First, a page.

Install once on the build server and on the developer workstation via this powershell command

Install-Module Psake

It is important that the developer can run the build command the same way its being invoked on the build server.

Psake script file Structure

As I mentioned Psake is a DSL (Domain Specific Language) and so it has a unique structure. A simple example:

  $solution = dummy.sln

task default -depends 'Test'

task Test -depends 'Build' {
  dotnet test ...
  # run other building tool?

task Build -depends 'Clean' {
  dotnet publish $solution

task Clean {
  dotnet clean $solution

The structure is similar to msbuild project build file - properties at the top, tasks (instead of targets) afterwords.
In this example there are dependencies specified to most tasks, and the default task is test’. The dependencies are:

  1. test’ depends on build’ (which means: test’ will execute if build’ complete successfully).
  2. build’ depends on clean’.

The order of execution, therefore, will be: clean’ -> build’ -> test’

Examples of how to run the psake build script:

# Run default
Invoke-Psake build.ps1

# Run specific task
invoke-psake build.ps1 -tasklist clean

More complete example of psake build file for building dotnet core project: dummybuild.psake.ps1

PSake support for .NET Framework (not only dotnet core)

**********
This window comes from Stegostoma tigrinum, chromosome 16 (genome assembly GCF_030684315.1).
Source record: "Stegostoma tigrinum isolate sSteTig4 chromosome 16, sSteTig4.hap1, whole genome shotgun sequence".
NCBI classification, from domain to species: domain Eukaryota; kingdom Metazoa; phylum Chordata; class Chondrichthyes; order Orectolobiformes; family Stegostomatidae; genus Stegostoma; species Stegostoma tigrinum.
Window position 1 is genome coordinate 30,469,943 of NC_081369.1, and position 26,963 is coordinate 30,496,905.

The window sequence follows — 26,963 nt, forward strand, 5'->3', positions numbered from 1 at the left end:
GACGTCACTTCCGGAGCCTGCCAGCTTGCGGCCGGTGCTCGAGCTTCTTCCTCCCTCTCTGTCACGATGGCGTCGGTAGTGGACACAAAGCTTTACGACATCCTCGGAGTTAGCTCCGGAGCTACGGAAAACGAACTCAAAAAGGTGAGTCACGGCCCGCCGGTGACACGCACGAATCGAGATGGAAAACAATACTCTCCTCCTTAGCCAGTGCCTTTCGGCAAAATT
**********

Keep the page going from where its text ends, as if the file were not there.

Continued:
Install PowerShell module VSSetup. This module is an optional dependency of Psake that enables to call msbuild executable in PSake (by using the functions msbuild and Framework).

Install-Module VSSetup -Scope CurrentUser

Command to get all the installed versions of Visual Studio and Build Tools:


VS Setup Instances

Inside the Psake script select the required Framework, specifying it at the top will set the msbuild function to the matching msbuild version. Then call msbuild on a .sln or .csproj file.

Framework 4.6.1

Properties {
    $Workspace = $PSScriptRoot
    $PesterTests = Join-Path $Workspace 'calccli.pester.tests'

task default -depends test

task test -depends build {
    $TestResults = invoke-pester $PesterTests -OutputFormat NUnitXml -OutputFile 'TestResult.xml' -PassThru
    if($TestResults.FailedCount -gt 0){
        throw "$($TestResults.FailedCount) failed tests"

task build -depends clean {
    msbuild .\calccli.sln /t:build

task clean {
    msbuild .\calccli.sln /t:clean


Sample .Net Framework project, contains both psake build script file and msbuild project file (.NET Framework):


Build MSBuild Psake .NET